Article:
I don't even want to think about what it portends that a film as good as Stanley Tucci's Blind Date has had to wait almost two years for distribution. It's not a healthy sign, to be sure.
Oh, who am I kidding? The bottom has dropped out of the market for serious films, independent or otherwise. Bread and circuses -- audiences just want diversion. they want mindless entertainment that doesn't force them to think -- about their own lives or the world at large. The only place to consistently find quality original drama these days is on cable TV.
Part of what was originally intended to be a trio of American films based on films by the late Dutch filmmaker Theo van Gogh (the first was Steve Buscemi's Interview; the third one wasn't made), Blind Date premiered at Sundance '08 and has spent the subsequent months looking for distribution. But distributors who aren't afraid of a serious adult drama without a high-concept hook or big box-office stars are in short supply.
Now here it is, opening in limited release on Friday (9.25.09) -- and I don't want to make more of it than it is. But Blind Date is strong stuff indeed -- a well-written and insightful drama built around two beautifully modulated performances by Tucci (who directed) and the always-marvelous Patricia Clarkson.
They play Don and Janna, initially seen meeting for what seems to be the first time in a bar that Don appears to own. They exchange banter, the kind of small talk chit-chat common to that getting-to-know-you situation. But then he says something wrong -- and after briefly correcting him, she leaves.
They meet again and again -- same place, same time -- and each has a new affect or a different personality. They go through what seems like an elaborate, agreed-upon ritual -- several more times, in fact, before the end of the film. Each time, a miscue, a wrong choice -- and the date is over, sending both back to their neutral corners. Yet each missed opportunity obviously takes a toll.
How long has this been going on? Hard to tell -- but Tucci and Clarkson show us a couple who obviously know each other too well. What has happened in their marriage that they need this kind of role-playing? Ultimately, that's revealed -- but it's less important than the urgency they feel (to seemingly alternating degrees) to make it work. But can they overcome the pain they're feeling? Can they ever get it right? Can they make it last if they do?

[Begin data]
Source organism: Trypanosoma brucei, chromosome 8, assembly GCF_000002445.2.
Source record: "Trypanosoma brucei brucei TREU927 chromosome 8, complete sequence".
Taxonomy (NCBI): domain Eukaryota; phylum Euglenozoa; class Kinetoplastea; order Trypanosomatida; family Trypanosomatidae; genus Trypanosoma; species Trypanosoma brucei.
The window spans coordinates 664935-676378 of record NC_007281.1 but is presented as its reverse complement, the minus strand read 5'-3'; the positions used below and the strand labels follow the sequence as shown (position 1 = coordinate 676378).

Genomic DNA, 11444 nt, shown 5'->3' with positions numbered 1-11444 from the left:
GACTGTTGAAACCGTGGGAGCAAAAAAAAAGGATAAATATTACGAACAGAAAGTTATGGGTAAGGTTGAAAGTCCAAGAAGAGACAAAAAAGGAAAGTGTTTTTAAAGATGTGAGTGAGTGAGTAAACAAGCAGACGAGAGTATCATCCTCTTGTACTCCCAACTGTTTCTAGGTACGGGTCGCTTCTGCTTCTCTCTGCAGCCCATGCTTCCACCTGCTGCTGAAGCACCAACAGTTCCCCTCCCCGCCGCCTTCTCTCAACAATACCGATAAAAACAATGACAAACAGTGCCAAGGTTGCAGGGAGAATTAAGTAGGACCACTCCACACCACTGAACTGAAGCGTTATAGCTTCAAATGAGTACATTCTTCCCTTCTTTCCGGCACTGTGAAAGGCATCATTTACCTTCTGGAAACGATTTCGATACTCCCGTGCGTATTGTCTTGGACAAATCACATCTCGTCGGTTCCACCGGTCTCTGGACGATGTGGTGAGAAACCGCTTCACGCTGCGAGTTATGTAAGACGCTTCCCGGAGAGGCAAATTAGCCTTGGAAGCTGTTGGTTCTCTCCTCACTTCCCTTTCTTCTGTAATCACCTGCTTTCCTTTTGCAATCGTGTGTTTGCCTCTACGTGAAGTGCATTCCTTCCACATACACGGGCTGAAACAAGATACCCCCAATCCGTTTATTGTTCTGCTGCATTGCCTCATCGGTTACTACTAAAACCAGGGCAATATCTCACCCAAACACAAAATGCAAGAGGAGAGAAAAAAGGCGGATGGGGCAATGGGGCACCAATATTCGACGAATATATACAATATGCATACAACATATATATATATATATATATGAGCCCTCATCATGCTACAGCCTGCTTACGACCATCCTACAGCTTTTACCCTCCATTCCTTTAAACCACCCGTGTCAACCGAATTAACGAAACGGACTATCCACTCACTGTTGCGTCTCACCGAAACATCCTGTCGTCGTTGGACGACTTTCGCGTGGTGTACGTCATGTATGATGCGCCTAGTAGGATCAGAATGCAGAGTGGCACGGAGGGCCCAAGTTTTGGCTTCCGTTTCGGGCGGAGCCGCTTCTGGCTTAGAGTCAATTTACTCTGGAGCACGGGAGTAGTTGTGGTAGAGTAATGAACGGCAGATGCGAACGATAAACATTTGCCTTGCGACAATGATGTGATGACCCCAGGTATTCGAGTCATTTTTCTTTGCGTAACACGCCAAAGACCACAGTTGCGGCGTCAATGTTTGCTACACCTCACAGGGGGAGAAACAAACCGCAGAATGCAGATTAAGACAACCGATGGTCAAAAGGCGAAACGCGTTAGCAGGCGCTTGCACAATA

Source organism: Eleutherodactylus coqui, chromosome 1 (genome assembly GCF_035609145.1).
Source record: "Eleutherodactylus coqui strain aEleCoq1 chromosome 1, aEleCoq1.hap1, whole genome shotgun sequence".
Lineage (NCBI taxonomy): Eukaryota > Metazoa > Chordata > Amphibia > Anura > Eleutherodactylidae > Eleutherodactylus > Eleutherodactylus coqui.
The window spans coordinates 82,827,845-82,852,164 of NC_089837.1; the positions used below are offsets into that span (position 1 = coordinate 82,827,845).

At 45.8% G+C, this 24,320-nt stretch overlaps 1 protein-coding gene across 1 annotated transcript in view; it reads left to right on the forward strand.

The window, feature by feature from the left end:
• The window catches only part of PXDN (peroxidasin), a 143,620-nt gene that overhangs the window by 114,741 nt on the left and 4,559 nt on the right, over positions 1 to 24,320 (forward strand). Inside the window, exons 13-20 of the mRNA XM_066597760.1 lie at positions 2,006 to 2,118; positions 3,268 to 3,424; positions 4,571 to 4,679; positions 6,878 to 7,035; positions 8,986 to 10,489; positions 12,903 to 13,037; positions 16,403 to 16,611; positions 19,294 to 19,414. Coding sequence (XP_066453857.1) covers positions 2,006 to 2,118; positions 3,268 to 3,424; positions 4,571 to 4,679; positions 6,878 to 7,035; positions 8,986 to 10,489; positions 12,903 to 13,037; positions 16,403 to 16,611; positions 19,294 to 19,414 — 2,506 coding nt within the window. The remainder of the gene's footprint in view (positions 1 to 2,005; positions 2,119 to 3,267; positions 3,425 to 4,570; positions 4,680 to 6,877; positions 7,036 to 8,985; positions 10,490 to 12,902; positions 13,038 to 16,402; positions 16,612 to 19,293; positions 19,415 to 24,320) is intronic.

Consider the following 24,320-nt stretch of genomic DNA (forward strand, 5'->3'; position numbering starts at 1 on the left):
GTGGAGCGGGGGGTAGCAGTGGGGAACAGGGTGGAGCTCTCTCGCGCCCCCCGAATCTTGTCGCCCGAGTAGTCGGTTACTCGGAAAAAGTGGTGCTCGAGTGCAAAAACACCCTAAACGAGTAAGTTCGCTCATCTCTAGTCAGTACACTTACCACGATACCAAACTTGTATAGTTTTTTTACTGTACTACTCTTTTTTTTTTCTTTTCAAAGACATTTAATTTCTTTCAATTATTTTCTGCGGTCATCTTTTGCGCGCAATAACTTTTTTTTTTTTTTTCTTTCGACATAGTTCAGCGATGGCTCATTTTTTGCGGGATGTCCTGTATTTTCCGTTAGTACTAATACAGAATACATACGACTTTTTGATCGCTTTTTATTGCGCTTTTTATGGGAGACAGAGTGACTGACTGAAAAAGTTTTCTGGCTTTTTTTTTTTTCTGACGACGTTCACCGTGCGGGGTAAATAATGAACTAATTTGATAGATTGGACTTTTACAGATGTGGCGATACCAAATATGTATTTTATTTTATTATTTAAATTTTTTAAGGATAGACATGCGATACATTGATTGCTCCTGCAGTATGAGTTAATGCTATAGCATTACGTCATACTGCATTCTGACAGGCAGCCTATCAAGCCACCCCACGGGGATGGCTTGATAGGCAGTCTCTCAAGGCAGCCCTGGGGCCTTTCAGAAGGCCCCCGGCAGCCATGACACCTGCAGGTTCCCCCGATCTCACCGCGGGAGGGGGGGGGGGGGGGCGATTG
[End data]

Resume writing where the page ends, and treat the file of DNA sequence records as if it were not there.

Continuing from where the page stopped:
Working with an extremely limited budget on a single set whose utility he maximizes, Tucci takes what feels like a two-person theatrical piece and makes it cinematic without being showy about it. Using lights and music, he changes things up from encounter to encounter -- and then it all comes down to the actors.
Tucci and Clarkson are like long-time dance partners executing intricate maneuvers with polish and style, yet making it look spontaneous and fresh. Their reactions to each other, their timing, their ability to turn it on or pull back, their subtle calibrations -- it's all masterfully done, creating two characters whose pain comes through, even in the film's funniest moments -- and there are several.
In an alternate universe, talent and stardom would equate -- and Tucci and Clarkson would be the biggest stars in the world, making smart movies that the masses flocked to. Tucci's Joe Gould's Secret would be a popular, award-winning hit and Clarkson would have her pick of quality, A-list scripts.
In the meantime, track down Blind Date, whose theatrical shelf-life no doubt will be comparable to the life of a mayfly, given the current commercial climate. It's gripping, sometimes challenging stuff -- and it deserves to be seen.
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